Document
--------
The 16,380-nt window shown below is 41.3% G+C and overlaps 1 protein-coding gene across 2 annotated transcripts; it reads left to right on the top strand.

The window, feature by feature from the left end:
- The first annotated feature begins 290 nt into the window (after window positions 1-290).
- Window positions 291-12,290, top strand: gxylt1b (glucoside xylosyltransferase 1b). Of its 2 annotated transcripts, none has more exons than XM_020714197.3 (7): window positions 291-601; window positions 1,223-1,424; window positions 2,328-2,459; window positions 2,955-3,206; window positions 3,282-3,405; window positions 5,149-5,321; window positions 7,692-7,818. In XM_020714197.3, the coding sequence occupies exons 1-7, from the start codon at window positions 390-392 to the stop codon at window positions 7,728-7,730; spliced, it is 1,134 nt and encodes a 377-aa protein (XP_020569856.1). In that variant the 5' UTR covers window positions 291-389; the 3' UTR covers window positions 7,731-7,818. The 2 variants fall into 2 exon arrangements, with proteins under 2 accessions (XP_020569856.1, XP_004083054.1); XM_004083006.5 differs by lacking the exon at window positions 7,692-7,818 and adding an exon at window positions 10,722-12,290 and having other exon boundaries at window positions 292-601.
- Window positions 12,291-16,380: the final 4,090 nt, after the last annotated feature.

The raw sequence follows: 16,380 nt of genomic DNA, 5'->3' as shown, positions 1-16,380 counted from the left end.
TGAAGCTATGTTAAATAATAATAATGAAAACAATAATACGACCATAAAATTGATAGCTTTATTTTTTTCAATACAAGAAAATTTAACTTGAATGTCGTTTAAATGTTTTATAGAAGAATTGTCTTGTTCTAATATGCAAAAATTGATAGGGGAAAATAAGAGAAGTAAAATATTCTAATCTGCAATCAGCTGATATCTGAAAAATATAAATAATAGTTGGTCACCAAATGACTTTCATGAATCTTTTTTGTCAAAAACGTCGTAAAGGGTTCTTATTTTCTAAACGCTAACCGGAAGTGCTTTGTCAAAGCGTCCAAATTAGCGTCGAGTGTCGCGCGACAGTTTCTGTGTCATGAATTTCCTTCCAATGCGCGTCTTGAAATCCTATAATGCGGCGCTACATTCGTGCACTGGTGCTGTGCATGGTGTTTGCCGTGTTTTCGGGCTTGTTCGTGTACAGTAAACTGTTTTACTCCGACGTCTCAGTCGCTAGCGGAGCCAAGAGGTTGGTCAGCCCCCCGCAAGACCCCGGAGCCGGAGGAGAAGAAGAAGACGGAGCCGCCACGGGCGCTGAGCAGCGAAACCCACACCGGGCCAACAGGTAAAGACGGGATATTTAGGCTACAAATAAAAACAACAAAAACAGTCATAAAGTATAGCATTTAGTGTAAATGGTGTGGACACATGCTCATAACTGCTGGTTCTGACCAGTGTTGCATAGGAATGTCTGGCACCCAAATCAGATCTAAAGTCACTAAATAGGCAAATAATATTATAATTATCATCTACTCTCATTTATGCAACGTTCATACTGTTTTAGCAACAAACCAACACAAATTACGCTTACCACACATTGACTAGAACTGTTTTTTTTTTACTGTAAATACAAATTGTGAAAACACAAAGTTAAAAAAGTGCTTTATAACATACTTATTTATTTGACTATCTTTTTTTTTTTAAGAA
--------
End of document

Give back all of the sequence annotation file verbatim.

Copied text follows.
The 16,380-nt window shown below is 41.3% G+C and overlaps 1 protein-coding gene across 2 annotated transcripts; it reads left to right on the top strand.

The window, feature by feature from the left end:
- The first annotated feature begins 290 nt into the window (after window positions 1-290).
- Window positions 291-12,290, top strand: gxylt1b (glucoside xylosyltransferase 1b). Of its 2 annotated transcripts, none has more exons than XM_020714197.3 (7): window positions 291-601; window positions 1,223-1,424; window positions 2,328-2,459; window positions 2,955-3,206; window positions 3,282-3,405; window positions 5,149-5,321; window positions 7,692-7,818. In XM_020714197.3, the coding sequence occupies exons 1-7, from the start codon at window positions 390-392 to the stop codon at window positions 7,728-7,730; spliced, it is 1,134 nt and encodes a 377-aa protein (XP_020569856.1). In that variant the 5' UTR covers window positions 291-389; the 3' UTR covers window positions 7,731-7,818. The 2 variants fall into 2 exon arrangements, with proteins under 2 accessions (XP_020569856.1, XP_004083054.1); XM_004083006.5 differs by lacking the exon at window positions 7,692-7,818 and adding an exon at window positions 10,722-12,290 and having other exon boundaries at window positions 292-601.
- Window positions 12,291-16,380: the final 4,090 nt, after the last annotated feature.

The raw sequence follows: 16,380 nt of genomic DNA, 5'->3' as shown, positions 1-16,380 counted from the left end.
TGAAGCTATGTTAAATAATAATAATGAAAACAATAATACGACCATAAAATTGATAGCTTTATTTTTTTCAATACAAGAAAATTTAACTTGAATGTCGTTTAAATGTTTTATAGAAGAATTGTCTTGTTCTAATATGCAAAAATTGATAGGGGAAAATAAGAGAAGTAAAATATTCTAATCTGCAATCAGCTGATATCTGAAAAATATAAATAATAGTTGGTCACCAAATGACTTTCATGAATCTTTTTTGTCAAAAACGTCGTAAAGGGTTCTTATTTTCTAAACGCTAACCGGAAGTGCTTTGTCAAAGCGTCCAAATTAGCGTCGAGTGTCGCGCGACAGTTTCTGTGTCATGAATTTCCTTCCAATGCGCGTCTTGAAATCCTATAATGCGGCGCTACATTCGTGCACTGGTGCTGTGCATGGTGTTTGCCGTGTTTTCGGGCTTGTTCGTGTACAGTAAACTGTTTTACTCCGACGTCTCAGTCGCTAGCGGAGCCAAGAGGTTGGTCAGCCCCCCGCAAGACCCCGGAGCCGGAGGAGAAGAAGAAGACGGAGCCGCCACGGGCGCTGAGCAGCGAAACCCACACCGGGCCAACAGGTAAAGACGGGATATTTAGGCTACAAATAAAAACAACAAAAACAGTCATAAAGTATAGCATTTAGTGTAAATGGTGTGGACACATGCTCATAACTGCTGGTTCTGACCAGTGTTGCATAGGAATGTCTGGCACCCAAATCAGATCTAAAGTCACTAAATAGGCAAATAATATTATAATTATCATCTACTCTCATTTATGCAACGTTCATACTGTTTTAGCAACAAACCAACACAAATTACGCTTACCACACATTGACTAGAACTGTTTTTTTTTTACTGTAAATACAAATTGTGAAAACACAAAGTTAAAAAAGTGCTTTATAACATACTTATTTATTTGACTATCTTTTTTTTTTTAAGAA